Andy Powell has been looking at how a couple of example repositories work in terms of putting stuff on the web. There two posts, both looking the “jump-off” pages for journal articles; one from a Dspace repository at Edinburgh University the other from an ePrints repository at Southampton (though he points out that he has chosen these repositories purely as illustrative examples, there’s nothing specific about the institutions and it’s not clear what if anything is specific to the software). He looks for points such as whether the HTML page title is relevant, is the URL “cool”, is the page linked where relevant (e.g. are the author names linked to something useful), is there any metadata in the HTML page (in the header, as microformats, or as links to machine readable records), how prominent is the link to the actual paper itself, etc.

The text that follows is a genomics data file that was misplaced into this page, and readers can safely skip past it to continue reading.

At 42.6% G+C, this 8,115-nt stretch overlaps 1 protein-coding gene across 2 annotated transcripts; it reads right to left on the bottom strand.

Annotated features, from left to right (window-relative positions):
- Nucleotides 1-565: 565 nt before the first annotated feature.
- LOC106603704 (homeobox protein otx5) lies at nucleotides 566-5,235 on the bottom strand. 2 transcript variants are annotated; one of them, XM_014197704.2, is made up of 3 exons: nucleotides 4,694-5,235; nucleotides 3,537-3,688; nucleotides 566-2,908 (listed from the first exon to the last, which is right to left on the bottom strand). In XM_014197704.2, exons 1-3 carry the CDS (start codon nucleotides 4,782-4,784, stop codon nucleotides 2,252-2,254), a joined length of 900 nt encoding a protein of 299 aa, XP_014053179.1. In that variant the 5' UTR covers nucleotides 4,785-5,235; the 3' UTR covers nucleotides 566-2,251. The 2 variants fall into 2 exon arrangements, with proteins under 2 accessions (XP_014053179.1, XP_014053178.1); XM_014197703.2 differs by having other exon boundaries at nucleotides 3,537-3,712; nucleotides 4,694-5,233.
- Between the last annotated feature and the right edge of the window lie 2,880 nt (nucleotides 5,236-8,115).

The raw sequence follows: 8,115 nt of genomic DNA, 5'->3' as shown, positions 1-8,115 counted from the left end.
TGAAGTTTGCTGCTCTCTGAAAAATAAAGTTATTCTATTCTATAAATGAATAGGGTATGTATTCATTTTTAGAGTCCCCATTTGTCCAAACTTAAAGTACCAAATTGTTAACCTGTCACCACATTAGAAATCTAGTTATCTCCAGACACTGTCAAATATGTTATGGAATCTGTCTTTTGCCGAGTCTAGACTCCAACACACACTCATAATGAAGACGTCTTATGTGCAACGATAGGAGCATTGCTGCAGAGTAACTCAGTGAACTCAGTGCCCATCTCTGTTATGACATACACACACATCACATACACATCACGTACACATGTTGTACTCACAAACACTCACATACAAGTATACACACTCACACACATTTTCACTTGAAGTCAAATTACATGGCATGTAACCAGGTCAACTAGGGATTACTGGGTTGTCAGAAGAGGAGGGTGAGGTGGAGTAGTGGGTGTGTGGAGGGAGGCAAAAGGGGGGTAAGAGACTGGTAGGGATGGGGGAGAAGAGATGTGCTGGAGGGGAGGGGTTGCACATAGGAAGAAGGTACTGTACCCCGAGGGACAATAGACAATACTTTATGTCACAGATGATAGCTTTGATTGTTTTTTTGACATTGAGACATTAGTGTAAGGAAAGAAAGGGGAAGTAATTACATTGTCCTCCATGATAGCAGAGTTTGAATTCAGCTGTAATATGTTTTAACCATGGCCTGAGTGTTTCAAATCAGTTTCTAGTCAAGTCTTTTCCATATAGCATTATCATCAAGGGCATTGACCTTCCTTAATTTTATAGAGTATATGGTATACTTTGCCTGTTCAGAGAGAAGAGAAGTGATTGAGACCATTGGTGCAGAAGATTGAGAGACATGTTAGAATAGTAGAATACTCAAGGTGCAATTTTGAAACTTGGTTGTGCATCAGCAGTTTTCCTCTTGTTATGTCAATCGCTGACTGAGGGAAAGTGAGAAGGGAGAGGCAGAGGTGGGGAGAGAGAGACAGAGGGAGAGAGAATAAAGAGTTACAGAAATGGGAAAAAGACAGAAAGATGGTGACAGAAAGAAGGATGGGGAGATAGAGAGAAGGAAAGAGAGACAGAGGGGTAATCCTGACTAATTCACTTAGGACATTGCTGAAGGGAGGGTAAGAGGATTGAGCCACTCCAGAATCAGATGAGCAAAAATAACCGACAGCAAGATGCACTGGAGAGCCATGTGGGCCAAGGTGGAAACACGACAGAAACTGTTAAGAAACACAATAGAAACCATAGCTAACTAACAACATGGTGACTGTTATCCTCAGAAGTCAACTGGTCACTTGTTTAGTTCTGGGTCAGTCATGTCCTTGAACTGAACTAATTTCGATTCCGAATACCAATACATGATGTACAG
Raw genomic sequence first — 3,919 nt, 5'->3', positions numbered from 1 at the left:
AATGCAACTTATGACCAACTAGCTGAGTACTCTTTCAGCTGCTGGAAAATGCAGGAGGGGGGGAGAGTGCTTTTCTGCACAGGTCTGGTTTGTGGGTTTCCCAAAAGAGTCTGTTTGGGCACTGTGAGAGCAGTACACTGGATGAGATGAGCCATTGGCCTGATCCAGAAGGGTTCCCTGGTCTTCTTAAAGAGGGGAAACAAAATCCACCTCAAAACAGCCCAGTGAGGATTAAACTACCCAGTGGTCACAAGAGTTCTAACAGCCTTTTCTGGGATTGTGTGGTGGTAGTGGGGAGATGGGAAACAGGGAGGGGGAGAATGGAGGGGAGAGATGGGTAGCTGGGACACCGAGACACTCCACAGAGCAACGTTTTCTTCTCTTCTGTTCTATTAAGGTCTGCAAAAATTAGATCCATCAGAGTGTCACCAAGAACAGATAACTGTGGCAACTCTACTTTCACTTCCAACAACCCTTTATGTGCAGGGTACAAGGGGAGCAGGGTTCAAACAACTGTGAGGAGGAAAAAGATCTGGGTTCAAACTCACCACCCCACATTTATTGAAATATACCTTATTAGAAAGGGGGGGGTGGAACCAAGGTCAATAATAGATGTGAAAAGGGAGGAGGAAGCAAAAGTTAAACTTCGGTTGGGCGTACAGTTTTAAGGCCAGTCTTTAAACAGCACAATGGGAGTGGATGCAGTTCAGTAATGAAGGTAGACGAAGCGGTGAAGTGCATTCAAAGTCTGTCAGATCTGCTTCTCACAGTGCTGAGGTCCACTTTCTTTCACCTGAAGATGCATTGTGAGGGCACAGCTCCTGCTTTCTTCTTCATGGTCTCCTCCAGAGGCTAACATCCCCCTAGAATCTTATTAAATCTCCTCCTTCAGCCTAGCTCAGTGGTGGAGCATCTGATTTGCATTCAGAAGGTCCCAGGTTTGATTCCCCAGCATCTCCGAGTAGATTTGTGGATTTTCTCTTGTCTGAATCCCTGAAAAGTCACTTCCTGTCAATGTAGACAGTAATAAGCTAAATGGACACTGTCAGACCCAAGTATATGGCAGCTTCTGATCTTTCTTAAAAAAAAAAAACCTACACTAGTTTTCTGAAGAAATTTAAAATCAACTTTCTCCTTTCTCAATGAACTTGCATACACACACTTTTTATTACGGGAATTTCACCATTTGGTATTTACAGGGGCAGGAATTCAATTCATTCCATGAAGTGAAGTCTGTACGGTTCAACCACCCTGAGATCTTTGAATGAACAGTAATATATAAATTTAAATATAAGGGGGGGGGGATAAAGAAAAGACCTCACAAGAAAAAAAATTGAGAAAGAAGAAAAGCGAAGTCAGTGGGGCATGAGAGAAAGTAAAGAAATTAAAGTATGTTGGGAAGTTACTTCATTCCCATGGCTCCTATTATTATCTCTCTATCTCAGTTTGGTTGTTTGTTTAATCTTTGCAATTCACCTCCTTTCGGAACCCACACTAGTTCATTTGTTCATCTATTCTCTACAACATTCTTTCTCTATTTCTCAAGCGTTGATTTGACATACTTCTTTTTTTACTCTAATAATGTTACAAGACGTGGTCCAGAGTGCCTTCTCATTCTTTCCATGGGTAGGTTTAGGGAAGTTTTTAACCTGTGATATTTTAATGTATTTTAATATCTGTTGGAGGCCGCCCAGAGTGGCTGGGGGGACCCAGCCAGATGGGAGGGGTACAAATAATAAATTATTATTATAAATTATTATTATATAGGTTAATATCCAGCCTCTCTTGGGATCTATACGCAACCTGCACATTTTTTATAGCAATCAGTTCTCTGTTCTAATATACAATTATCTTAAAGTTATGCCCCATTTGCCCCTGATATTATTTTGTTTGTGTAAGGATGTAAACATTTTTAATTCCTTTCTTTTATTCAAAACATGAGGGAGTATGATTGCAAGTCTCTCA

The discussion fascinating, if you run a repository of any type of material I’ld suggest you take a look and think about your own repository. As Andy concludes:
My point is that I don’t see the issues around “eprint repositories as a part of the Web” featuring high up the agenda of our discussions as a community (and I suggest the same is true of learning object repositories), in part because we have allowed ourselves to get sidetracked by discussion of community-specific ‘interoperability’ solutions that we then tend to treat as some kind of magic bullet, rolling them out whenever someone questions one approach or another.